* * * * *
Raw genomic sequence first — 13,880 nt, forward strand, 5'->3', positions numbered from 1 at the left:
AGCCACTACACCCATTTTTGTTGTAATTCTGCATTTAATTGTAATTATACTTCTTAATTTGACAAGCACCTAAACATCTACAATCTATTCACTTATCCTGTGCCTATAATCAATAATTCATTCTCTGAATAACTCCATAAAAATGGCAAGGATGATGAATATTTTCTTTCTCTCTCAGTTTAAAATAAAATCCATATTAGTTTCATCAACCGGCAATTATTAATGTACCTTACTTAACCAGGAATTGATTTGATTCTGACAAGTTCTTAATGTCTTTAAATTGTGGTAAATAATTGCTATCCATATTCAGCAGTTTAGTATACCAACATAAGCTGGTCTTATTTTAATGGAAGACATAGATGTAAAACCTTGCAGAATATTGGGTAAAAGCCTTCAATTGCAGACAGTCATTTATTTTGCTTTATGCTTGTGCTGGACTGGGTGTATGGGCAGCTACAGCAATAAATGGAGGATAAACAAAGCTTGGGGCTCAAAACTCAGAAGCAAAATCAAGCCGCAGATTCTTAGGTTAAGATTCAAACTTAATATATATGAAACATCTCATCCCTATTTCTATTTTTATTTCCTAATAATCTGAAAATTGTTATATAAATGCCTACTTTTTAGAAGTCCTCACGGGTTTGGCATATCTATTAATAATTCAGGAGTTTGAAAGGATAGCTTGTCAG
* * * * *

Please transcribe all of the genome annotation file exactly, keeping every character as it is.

Raw genomic sequence first — 13,880 nt, forward strand, 5'->3', positions numbered from 1 at the left:
AGCCACTACACCCATTTTTGTTGTAATTCTGCATTTAATTGTAATTATACTTCTTAATTTGACAAGCACCTAAACATCTACAATCTATTCACTTATCCTGTGCCTATAATCAATAATTCATTCTCTGAATAACTCCATAAAAATGGCAAGGATGATGAATATTTTCTTTCTCTCTCAGTTTAAAATAAAATCCATATTAGTTTCATCAACCGGCAATTATTAATGTACCTTACTTAACCAGGAATTGATTTGATTCTGACAAGTTCTTAATGTCTTTAAATTGTGGTAAATAATTGCTATCCATATTCAGCAGTTTAGTATACCAACATAAGCTGGTCTTATTTTAATGGAAGACATAGATGTAAAACCTTGCAGAATATTGGGTAAAAGCCTTCAATTGCAGACAGTCATTTATTTTGCTTTATGCTTGTGCTGGACTGGGTGTATGGGCAGCTACAGCAATAAATGGAGGATAAACAAAGCTTGGGGCTCAAAACTCAGAAGCAAAATCAAGCCGCAGATTCTTAGGTTAAGATTCAAACTTAATATATATGAAACATCTCATCCCTATTTCTATTTTTATTTCCTAATAATCTGAAAATTGTTATATAAATGCCTACTTTTTAGAAGTCCTCACGGGTTTGGCATATCTATTAATAATTCAGGAGTTTGAAAGGATAGCTTGTCAG